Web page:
Rights - History of Rights

History of Rights

See also: History of human rights

The specific enumeration of rights has differed greatly in different periods of history. In many cases, the system of rights promulgated by one group has come into sharp and bitter conflict with that of other groups. In the political sphere, a place in which rights have historically been an important issue, at present the question of who has what legal rights is sometimes addressed by the constitutions of the respective nations.

Most historic notions of rights were authoritarian and hierarchical, with different people being granted different rights, and some having more rights than others. For instance, the right of a father to be respected by his son did not indicate a duty upon the father to return that respect, and the divine right of kings which permitted absolute power over subjects did not leave room for many rights to be granted to the subjects themselves.

In contrast, modern conceptions of rights often emphasize liberty and equality as among the most important aspects of rights, though conceptions of liberty (e.g. positive or negative) and equality (e.g. of opportunity or of outcome) frequently differ.

Important documents in the political history of rights include:

  • The Constitution of Medina (622 AD; Arabia) instituted a number of rights and responsibilities for the Muslim, Jewish and pagan communities of Medina, establishing freedom of worship for non-Muslims in return for extra taxes (the jizya), the security of women, a system for granting protection of individuals, and a judicial system.
  • The Magna Carta (1215; England) required the King of England to renounce certain rights and respect certain legal procedures, and to accept that the will of the king could be bound by law.
  • The Henrician Articles (1573; Poland-Lithuania) or King Henry's Articles were a permanent contract that stated the fundamental principles of governance and constitutional law in the Polish-Lithuanian Commonwealth, including the rights of the nobility to elect the king, to meet in parliament whose approval was required to levy taxes and declare war or peace, to religious liberty and the right to rebel in case the king transgressed against the laws of the republic or the rights of the nobility.
  • The Bill of Rights (1689; England) declared that Englishmen, as embodied by Parliament, possess certain civil and political rights; the Claim of Right (1689; Scotland) was similar but distinct.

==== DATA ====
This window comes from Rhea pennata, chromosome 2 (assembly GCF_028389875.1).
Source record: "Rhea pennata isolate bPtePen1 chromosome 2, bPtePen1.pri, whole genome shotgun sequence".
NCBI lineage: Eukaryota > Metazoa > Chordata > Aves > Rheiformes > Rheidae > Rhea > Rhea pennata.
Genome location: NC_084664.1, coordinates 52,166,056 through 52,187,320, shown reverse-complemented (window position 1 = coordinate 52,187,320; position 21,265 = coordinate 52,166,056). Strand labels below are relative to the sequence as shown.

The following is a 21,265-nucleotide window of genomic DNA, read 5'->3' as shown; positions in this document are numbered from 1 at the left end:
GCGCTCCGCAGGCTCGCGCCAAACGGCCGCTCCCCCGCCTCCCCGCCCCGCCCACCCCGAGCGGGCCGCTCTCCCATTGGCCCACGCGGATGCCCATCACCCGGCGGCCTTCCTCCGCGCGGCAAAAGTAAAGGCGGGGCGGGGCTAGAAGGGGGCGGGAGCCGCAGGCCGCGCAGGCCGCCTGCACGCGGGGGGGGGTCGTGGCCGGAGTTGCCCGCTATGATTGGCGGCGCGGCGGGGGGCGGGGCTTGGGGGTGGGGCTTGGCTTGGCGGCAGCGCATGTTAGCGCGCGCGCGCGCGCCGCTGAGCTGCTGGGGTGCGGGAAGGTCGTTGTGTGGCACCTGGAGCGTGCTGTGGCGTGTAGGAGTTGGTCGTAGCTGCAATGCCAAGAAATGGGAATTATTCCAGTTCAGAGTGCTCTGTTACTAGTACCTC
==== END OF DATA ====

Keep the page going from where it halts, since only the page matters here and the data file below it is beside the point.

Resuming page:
• The Declaration of the Rights of Man and of the Citizen (1789; France) was one of the fundamental documents of the French Revolution, defining a set of individual rights and collective rights of the people.
  • The United States Bill of Rights (1789–1791; United States), the first ten amendments of the United States Constitution specified rights of individuals in which government could not interfere, including the rights of free assembly, freedom of religion, trial by jury, and so forth.
  • The Universal Declaration of Human Rights (1948) is an overarching set of standards by which governments, organisations and individuals would measure their behaviour towards each other. The preamble declares that the "...recognition of the inherent dignity and of the equal and inalienable rights of all members of the human family is the foundation of freedom, justice and peace in the world..."
  • The European Convention on Human Rights (1950; Europe) was adopted under the auspices of the Council of Europe to protect human rights and fundamental freedoms.
  • The International Covenant on Civil and Political Rights (1966) is a follow-up to the Universal Declaration of Human Rights, concerning civil and political rights.
  • The International Covenant on Economic, Social and Cultural Rights (1966) is another follow-up to the Universal Declaration of Human Rights, concerning economic, social and cultural rights.
  • The Canadian Charter of Rights and Freedoms (1982; Canada) was created to protect the rights of Canadian citizens from actions and policies of all levels of government.
  • The Charter of Fundamental Rights of the European Union (2000) is one of the most recent proposed legal instruments concerning human rights.

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